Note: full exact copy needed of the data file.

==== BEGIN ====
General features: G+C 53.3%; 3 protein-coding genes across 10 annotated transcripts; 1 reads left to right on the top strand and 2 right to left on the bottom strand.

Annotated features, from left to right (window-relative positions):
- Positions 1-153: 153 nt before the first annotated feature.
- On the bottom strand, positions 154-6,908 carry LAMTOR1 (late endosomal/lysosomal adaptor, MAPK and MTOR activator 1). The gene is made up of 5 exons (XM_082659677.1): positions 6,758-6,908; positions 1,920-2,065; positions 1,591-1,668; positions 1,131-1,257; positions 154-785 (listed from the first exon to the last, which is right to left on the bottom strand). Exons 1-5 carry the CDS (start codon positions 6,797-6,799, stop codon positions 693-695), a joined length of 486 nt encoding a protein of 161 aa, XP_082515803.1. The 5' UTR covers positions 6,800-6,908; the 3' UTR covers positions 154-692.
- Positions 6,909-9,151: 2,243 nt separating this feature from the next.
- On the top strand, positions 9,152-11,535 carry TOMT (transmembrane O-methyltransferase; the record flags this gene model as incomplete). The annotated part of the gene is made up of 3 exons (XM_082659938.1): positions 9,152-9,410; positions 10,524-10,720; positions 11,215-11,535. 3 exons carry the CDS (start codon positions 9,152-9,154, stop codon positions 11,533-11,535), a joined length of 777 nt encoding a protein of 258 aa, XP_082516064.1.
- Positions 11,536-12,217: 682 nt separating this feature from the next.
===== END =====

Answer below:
General features: G+C 53.3%; 3 protein-coding genes across 10 annotated transcripts; 1 reads left to right on the top strand and 2 right to left on the bottom strand.

Annotated features, from left to right (window-relative positions):
- Positions 1-153: 153 nt before the first annotated feature.
- On the bottom strand, positions 154-6,908 carry LAMTOR1 (late endosomal/lysosomal adaptor, MAPK and MTOR activator 1). The gene is made up of 5 exons (XM_082659677.1): positions 6,758-6,908; positions 1,920-2,065; positions 1,591-1,668; positions 1,131-1,257; positions 154-785 (listed from the first exon to the last, which is right to left on the bottom strand). Exons 1-5 carry the CDS (start codon positions 6,797-6,799, stop codon positions 693-695), a joined length of 486 nt encoding a protein of 161 aa, XP_082515803.1. The 5' UTR covers positions 6,800-6,908; the 3' UTR covers positions 154-692.
- Positions 6,909-9,151: 2,243 nt separating this feature from the next.
- On the top strand, positions 9,152-11,535 carry TOMT (transmembrane O-methyltransferase; the record flags this gene model as incomplete). The annotated part of the gene is made up of 3 exons (XM_082659938.1): positions 9,152-9,410; positions 10,524-10,720; positions 11,215-11,535. 3 exons carry the CDS (start codon positions 9,152-9,154, stop codon positions 11,533-11,535), a joined length of 777 nt encoding a protein of 258 aa, XP_082516064.1.
- Positions 11,536-12,217: 682 nt separating this feature from the next.